Interestingly, most growing and successful companies use the lean technique without realizing it. For a company to grow, it has to constantly evaluate its production to cut down on waste and produce what is of value to the customer. If you don’t prioritize the opinion and feedback of the customer, your business can’t grow. Hence, lean management is a part of almost every company out there. Some intentionally, some unintentionally.
There are some of the benefits of using this approach:
- Improved Workflow – The process of eliminating unnecessary steps in production reduces the complexity of the workflow, allowing employees to outline what is expected of them.
- Better Utilization of Resources – Optimized workflows and focusing on meeting actual product demand help you realize that many of your employees were wasting their time, effort, and energy on unnecessary tasks.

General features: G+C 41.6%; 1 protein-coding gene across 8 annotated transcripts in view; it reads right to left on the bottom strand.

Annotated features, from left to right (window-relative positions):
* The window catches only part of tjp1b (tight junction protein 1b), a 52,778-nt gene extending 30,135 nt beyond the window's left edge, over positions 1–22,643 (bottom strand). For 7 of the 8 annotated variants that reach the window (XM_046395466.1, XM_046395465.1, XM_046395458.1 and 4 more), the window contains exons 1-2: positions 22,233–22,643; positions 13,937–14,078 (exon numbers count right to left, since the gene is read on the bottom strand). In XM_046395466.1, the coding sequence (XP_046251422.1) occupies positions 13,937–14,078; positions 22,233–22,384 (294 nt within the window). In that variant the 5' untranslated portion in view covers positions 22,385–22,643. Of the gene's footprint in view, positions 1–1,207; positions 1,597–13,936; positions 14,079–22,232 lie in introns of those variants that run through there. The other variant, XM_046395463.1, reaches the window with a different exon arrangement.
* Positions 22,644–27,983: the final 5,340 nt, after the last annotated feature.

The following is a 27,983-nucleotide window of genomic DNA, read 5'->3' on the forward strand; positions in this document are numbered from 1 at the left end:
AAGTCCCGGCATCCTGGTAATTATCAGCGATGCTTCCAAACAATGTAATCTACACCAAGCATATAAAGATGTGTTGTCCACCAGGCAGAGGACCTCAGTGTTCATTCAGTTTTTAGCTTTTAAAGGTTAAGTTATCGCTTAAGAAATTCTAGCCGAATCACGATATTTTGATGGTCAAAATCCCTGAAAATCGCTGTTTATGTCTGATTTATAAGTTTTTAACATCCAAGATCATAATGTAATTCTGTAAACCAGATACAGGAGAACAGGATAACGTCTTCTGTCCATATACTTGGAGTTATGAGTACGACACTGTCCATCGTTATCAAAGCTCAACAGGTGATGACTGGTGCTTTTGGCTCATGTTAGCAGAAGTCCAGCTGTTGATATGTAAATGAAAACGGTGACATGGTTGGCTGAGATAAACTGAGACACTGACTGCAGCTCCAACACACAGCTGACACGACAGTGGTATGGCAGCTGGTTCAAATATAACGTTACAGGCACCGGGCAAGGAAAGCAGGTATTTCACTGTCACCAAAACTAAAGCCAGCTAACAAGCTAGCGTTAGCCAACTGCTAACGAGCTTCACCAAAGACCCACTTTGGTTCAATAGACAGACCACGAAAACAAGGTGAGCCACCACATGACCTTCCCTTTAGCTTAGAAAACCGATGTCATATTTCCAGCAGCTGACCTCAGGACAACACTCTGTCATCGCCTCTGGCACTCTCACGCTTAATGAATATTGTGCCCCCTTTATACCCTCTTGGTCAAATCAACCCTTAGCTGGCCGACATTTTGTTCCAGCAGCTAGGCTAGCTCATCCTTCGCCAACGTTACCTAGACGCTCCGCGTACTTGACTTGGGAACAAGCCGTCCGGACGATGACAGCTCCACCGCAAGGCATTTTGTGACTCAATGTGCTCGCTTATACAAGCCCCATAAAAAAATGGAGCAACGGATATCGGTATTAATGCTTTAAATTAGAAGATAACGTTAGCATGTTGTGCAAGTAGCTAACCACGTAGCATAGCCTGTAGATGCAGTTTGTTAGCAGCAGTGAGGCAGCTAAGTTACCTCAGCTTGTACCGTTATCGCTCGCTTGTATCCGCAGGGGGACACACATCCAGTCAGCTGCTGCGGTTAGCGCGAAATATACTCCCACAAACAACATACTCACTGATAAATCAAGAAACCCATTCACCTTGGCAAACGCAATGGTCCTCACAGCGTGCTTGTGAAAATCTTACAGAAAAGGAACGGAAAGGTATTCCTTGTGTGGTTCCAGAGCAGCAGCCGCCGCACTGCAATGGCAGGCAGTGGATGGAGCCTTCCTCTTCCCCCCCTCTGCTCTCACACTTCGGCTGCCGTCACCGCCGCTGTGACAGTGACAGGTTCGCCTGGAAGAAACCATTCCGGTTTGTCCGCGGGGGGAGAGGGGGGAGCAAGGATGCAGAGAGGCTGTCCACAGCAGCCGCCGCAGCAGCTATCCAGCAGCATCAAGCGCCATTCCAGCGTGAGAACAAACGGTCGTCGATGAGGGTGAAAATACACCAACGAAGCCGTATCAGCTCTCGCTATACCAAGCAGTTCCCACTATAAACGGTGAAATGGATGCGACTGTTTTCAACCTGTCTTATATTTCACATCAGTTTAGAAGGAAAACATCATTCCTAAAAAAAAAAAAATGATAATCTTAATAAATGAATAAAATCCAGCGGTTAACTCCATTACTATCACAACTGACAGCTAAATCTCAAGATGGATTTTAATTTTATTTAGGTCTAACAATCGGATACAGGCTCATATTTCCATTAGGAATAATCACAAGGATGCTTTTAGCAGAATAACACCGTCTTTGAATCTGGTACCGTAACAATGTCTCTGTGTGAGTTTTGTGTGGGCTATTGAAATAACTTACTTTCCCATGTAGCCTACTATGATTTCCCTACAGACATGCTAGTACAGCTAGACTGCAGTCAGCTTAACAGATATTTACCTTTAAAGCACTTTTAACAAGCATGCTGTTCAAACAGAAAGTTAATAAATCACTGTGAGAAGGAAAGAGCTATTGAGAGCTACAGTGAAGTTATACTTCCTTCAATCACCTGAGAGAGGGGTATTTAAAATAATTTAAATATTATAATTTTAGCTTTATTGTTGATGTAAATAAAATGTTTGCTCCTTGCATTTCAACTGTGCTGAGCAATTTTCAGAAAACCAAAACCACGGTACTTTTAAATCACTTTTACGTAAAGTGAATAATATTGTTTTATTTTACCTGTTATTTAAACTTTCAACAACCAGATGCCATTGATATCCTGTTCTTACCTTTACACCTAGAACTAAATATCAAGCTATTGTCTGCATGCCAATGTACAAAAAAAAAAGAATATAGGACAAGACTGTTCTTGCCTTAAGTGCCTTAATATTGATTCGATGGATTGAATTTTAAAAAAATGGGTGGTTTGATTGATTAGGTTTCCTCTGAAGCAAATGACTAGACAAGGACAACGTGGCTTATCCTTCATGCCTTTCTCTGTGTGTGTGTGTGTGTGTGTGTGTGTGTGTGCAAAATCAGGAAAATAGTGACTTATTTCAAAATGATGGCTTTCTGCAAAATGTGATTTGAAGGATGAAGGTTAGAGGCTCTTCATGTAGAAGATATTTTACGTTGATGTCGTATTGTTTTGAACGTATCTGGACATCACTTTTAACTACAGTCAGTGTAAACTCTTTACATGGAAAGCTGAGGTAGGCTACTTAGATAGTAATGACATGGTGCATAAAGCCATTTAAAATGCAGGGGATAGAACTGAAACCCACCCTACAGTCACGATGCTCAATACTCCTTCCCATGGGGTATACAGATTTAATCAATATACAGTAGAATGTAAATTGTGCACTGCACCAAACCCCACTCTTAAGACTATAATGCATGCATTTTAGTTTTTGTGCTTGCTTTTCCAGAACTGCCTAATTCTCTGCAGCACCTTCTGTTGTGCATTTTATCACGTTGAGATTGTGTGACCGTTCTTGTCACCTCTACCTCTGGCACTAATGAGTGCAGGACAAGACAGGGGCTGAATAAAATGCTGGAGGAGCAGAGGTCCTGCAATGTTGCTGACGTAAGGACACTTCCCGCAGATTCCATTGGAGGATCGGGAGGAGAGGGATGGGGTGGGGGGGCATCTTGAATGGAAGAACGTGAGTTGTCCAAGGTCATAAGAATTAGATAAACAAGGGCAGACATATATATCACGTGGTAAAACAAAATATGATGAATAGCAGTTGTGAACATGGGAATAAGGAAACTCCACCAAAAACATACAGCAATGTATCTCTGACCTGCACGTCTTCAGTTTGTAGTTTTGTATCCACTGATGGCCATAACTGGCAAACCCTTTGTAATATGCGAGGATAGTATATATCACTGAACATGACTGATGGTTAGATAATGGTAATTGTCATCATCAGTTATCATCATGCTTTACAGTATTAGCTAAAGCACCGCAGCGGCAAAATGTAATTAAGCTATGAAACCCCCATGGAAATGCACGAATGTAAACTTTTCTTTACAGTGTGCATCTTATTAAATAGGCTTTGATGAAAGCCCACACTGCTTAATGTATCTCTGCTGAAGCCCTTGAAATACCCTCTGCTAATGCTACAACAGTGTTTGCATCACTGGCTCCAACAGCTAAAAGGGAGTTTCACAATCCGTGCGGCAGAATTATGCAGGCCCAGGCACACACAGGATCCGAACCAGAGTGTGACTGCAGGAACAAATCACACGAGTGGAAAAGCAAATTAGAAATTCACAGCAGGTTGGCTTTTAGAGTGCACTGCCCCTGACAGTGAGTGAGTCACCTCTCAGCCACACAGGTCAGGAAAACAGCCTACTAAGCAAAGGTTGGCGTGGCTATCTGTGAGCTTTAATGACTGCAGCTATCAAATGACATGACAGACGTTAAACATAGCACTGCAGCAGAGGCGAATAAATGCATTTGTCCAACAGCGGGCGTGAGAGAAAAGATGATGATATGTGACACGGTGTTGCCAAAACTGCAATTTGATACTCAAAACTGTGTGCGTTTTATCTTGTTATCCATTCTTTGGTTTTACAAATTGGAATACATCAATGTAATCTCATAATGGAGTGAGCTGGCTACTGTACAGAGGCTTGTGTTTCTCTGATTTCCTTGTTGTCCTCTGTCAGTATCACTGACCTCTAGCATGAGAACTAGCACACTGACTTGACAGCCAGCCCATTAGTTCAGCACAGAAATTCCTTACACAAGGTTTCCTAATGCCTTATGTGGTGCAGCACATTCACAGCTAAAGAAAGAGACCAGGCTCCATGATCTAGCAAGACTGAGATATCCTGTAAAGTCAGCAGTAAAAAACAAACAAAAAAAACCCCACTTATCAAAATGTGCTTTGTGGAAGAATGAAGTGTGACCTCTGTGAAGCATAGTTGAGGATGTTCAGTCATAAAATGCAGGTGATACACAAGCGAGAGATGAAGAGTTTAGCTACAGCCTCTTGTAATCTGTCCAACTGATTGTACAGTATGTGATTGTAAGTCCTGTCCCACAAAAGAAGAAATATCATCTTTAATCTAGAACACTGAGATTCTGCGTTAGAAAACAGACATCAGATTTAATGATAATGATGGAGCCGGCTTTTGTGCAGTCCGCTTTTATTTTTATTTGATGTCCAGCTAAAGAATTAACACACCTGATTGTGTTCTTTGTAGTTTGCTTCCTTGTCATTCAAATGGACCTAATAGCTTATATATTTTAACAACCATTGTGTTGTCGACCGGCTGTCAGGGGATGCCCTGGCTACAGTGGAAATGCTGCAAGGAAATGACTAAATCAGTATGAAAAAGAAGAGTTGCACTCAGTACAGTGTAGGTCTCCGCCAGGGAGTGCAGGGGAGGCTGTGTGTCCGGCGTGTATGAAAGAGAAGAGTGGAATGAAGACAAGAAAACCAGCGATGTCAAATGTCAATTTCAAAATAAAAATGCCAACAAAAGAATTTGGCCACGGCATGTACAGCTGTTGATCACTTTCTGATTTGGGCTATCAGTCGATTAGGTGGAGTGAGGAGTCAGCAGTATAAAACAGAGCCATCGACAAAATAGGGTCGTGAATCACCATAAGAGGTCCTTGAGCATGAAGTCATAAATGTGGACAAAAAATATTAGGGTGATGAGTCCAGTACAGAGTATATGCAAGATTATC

- Quality Products – All resources now efficiently direct their energies towards adding previously overlooked details, resulting in high-quality products that customers will value even more.
- Reduced Lead Times – Manufacturing processes are streamlined, and businesses can better respond to fluctuations in demand and other market variables, resulting in fewer delays.
- Customer Satisfaction – You can give the customer what they want and need, which means they indulge in purchasing your services with their hard-earned money.
- Financial Benefits – Cutting down costs on waste and producing products that customers will buy helps increase the overall revenue of the company.
- Business Growth – Financial growth and improved customer satisfaction encourage you to invest profit money into expanding and growing your business.